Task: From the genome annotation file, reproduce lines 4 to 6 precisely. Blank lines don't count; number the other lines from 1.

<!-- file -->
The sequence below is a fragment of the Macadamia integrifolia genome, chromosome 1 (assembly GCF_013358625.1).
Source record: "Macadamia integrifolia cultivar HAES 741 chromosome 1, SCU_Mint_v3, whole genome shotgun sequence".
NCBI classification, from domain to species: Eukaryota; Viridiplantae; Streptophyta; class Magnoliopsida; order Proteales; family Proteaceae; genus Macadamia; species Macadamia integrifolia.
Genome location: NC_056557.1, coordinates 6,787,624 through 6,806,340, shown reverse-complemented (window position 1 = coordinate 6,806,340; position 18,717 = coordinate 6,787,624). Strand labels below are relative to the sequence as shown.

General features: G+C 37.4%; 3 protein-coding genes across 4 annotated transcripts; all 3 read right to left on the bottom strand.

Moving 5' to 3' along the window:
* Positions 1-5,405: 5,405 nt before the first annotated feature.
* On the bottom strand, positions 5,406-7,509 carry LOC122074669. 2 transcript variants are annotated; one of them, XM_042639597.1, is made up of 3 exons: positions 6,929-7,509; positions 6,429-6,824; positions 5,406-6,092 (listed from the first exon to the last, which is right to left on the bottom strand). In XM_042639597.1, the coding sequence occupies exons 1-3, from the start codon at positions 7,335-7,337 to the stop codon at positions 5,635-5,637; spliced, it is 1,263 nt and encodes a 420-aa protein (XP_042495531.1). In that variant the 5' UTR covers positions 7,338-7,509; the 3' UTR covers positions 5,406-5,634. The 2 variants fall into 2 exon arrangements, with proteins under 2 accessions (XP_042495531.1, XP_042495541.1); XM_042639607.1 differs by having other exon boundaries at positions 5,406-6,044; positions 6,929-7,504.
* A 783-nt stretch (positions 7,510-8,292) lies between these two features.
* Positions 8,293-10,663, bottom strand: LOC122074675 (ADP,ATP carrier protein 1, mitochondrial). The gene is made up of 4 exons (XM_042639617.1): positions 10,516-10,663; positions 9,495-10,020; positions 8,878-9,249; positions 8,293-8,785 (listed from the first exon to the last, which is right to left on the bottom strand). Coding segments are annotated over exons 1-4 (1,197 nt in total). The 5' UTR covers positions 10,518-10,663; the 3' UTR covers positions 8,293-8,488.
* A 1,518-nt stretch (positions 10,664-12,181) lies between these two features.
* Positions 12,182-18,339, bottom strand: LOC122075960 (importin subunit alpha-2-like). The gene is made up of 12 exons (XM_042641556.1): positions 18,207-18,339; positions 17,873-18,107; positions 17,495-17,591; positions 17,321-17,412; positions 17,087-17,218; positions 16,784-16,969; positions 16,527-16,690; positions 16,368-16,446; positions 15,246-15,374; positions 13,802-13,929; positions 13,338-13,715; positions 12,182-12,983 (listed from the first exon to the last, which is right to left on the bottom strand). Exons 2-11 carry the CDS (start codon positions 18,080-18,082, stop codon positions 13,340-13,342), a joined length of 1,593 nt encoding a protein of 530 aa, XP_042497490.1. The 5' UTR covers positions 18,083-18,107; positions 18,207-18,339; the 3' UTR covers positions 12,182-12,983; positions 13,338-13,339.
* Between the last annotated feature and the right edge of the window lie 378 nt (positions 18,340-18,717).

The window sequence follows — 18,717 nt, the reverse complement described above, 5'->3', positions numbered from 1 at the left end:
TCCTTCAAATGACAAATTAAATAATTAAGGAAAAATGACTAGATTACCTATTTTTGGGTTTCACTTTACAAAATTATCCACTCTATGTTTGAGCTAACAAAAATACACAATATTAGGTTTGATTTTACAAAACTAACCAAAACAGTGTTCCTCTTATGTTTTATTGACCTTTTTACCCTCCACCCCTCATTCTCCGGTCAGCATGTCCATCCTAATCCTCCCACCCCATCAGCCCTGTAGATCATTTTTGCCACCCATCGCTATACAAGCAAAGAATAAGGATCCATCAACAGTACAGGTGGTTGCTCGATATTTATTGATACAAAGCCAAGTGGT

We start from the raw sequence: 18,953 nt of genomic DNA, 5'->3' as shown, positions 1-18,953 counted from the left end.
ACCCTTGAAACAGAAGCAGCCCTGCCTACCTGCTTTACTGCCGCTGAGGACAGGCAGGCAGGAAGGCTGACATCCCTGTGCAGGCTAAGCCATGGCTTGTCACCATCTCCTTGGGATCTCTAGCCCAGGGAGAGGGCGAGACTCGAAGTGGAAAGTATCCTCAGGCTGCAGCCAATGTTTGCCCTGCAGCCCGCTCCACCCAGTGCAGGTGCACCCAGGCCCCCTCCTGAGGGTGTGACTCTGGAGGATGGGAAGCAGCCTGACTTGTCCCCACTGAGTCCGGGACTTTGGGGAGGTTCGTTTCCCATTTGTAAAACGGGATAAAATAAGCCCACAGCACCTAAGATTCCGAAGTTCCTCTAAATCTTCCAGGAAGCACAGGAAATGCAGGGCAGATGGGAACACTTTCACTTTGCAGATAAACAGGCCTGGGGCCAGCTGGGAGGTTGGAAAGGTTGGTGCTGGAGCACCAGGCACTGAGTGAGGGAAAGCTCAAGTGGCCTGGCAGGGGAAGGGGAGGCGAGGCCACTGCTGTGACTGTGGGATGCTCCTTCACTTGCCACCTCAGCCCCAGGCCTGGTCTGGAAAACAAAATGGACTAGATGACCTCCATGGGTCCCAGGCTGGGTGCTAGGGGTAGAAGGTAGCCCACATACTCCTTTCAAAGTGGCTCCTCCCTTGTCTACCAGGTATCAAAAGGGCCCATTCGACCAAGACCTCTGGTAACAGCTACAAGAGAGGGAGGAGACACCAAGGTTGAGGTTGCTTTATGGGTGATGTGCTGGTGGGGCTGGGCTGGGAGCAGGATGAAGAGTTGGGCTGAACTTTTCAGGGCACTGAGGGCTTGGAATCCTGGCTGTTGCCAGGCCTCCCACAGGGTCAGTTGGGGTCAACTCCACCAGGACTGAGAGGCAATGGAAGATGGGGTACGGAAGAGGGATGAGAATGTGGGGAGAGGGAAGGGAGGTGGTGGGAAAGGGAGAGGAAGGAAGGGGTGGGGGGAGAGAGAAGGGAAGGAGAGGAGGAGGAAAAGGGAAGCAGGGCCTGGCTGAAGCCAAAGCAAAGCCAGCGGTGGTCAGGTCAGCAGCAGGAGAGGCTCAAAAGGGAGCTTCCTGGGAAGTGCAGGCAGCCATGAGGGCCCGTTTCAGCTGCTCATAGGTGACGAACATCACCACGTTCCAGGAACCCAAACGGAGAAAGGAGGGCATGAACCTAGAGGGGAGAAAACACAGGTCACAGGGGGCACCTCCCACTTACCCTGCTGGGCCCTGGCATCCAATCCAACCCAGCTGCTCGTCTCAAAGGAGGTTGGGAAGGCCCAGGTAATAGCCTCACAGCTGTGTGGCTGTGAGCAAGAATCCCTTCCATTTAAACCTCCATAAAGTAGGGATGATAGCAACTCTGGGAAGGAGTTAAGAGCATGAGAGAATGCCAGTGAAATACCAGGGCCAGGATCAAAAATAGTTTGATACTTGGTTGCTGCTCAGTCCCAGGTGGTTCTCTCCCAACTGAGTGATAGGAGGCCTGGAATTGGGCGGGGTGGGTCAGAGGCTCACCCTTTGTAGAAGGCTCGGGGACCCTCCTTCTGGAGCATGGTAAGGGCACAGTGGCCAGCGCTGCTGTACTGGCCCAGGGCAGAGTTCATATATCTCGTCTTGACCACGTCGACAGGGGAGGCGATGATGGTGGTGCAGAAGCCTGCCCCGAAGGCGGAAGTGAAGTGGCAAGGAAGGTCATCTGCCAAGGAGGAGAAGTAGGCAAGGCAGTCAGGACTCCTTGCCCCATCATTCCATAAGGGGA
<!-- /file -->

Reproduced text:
Genome location: NC_056557.1, coordinates 6,787,624 through 6,806,340, shown reverse-complemented (window position 1 = coordinate 6,806,340; position 18,717 = coordinate 6,787,624). Strand labels below are relative to the sequence as shown.

General features: G+C 37.4%; 3 protein-coding genes across 4 annotated transcripts; all 3 read right to left on the bottom strand.

Moving 5' to 3' along the window: